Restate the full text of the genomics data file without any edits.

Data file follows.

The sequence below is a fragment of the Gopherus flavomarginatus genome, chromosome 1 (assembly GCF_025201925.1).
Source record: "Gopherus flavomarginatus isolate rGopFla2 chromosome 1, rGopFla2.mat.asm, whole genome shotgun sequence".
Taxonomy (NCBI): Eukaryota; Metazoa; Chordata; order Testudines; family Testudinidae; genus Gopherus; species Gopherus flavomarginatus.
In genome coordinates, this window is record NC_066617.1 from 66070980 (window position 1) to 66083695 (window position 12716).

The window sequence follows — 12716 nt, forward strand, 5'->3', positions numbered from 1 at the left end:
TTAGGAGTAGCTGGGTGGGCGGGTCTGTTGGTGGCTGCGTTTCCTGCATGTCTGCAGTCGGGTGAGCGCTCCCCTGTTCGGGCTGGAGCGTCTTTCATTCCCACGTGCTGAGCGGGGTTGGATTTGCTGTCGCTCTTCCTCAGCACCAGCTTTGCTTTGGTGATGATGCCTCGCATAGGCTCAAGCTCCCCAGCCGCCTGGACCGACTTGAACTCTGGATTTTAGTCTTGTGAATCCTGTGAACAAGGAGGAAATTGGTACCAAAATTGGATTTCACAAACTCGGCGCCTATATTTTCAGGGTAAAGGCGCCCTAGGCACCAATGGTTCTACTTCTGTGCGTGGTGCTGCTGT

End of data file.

The sequence below is a fragment of the Gopherus flavomarginatus genome, chromosome 1 (assembly GCF_025201925.1).
Source record: "Gopherus flavomarginatus isolate rGopFla2 chromosome 1, rGopFla2.mat.asm, whole genome shotgun sequence".
Taxonomy (NCBI): Eukaryota; Metazoa; Chordata; order Testudines; family Testudinidae; genus Gopherus; species Gopherus flavomarginatus.
In genome coordinates, this window is record NC_066617.1 from 66070980 (window position 1) to 66083695 (window position 12716).

The window sequence follows — 12716 nt, forward strand, 5'->3', positions numbered from 1 at the left end:
TTAGGAGTAGCTGGGTGGGCGGGTCTGTTGGTGGCTGCGTTTCCTGCATGTCTGCAGTCGGGTGAGCGCTCCCCTGTTCGGGCTGGAGCGTCTTTCATTCCCACGTGCTGAGCGGGGTTGGATTTGCTGTCGCTCTTCCTCAGCACCAGCTTTGCTTTGGTGATGATGCCTCGCATAGGCTCAAGCTCCCCAGCCGCCTGGACCGACTTGAACTCTGGATTTTAGTCTTGTGAATCCTGTGAACAAGGAGGAAATTGGTACCAAAATTGGATTTCACAAACTCGGCGCCTATATTTTCAGGGTAAAGGCGCCCTAGGCACCAATGGTTCTACTTCTGTGCGTGGTGCTGCTGT